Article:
Asteroids and Comets

A Fleeting Visit: An Asteroid From Another Planetary System Just Shot Past Earth

An Asteroid From Another Planetary System Just Shot Past Earth

Jonti Horner, University of Southern Queensland

The discovery of an unusual small object in the Solar system last month caught the imagination of the global astronomical community. Scientists around the world were asking “what is it?” and “where did it come from?”

Within days, they realised this tiny body was moving very quickly, and might not be bound to our Solar System. Astronomers swung telescopes towards the faint object, and soon confirmed it as the first interstellar object ever observed passing through the Solar system.

So will there be more of these celestial vagabonds? To answer that question, we must first take a close look at our own Solar system.

Comets and asteroids – leftovers of creation

The Solar system includes debris left behind from its formation. The bulk of that material is trapped in regions where objects remain relatively unperturbed on timescales of billions of years.

Between the orbits of Mars and Jupiter lurk millions of asteroids, the relics of planet formation. Beyond the orbit of Neptune are the trans-Neptunian objects – millions of icy bodies, held in cold storage. Finally, stretching halfway to the nearest star, is the Oort cloud, thought to contain more than ten trillion cometary nuclei.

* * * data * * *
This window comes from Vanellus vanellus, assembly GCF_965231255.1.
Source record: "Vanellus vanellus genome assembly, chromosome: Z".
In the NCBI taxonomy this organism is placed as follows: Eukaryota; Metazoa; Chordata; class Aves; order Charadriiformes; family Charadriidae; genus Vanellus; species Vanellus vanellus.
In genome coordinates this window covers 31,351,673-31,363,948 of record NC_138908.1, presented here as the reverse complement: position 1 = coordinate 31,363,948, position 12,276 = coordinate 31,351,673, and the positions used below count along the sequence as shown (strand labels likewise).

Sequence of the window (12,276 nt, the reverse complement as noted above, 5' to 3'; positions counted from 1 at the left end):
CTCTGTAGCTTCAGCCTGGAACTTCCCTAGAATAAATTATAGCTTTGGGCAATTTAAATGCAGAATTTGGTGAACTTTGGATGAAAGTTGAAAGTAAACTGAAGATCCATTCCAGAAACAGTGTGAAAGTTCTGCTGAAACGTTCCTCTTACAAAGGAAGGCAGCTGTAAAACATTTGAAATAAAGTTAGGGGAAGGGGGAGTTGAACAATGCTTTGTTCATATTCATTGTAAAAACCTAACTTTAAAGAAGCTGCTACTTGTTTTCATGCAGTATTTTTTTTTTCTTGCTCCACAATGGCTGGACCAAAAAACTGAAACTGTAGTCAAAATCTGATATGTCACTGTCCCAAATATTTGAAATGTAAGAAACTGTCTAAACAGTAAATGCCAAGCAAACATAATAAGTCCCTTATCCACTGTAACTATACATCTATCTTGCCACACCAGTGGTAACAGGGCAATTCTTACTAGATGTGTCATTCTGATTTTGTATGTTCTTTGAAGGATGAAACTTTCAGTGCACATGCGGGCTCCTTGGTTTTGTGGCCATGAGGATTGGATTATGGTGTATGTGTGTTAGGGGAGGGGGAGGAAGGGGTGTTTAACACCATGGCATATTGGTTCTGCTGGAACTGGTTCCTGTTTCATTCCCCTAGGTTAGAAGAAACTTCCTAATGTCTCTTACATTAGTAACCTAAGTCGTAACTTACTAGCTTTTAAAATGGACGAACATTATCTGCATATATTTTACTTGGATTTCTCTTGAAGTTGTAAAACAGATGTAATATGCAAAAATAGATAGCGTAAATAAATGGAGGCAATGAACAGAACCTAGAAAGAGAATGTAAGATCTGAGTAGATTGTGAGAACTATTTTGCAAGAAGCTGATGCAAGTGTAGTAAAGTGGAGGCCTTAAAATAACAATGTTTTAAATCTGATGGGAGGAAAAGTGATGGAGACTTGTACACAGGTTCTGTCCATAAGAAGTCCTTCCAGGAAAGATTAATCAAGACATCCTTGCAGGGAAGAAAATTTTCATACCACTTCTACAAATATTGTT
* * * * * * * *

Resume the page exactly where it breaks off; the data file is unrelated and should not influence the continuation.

The regions of our Solar system (not to scale). Shutterstock/hydra viridis

Most of these objects will remain in these regions forevermore. But over time a small fraction will be shaken loose, injected to orbits that are far less stable.

They then live brief, chaotic lives. Flung around the Solar system as a result of the gravitational influence of the planets, they can end up on orbits that bring them close to Earth and the Sun.

Some will fall apart, while others will crash into one of the planets. The majority will eventually leave the Solar system, never to return. Such ejections are far from a new phenomenon as the Solar system has been shedding debris since it formed.

In 1994, fragments of comet Shoemaker-Levy 9 collided with Jupiter, leaving scars the size of the Earth. Hubble Space Telescope Comet Team and NASA

The Solar system is not unique

Over the past 20 years, we have learned that the majority of stars are accompanied by planets and their attendant debris. Observing stars at infrared wavelengths, we have learned that many are also accompanied by far greater quantities of debris than we see in the Solar system.

We therefore move in a galaxy full of stars that are shedding debris to the depths of space. The void between the stars is far from empty.

With so much material floating freely in space, it was always likely that some of that debris would swing close enough to the Sun for us to detect it – which brings us back to our newly discovered object.

Our first interstellar vagabond

When the new object was first detected, it was apparent that it was moving on a highly elongated orbit. For that reason, scientists assumed it was a long-period comet, and named it C/2017 U1 Pan-STARRS.

As more observations were made, the only way that scientists could fit the object’s orbit to the data was if it was moving on a hyperbolic orbit – in other words, if it was not gravitationally bound to the Solar system.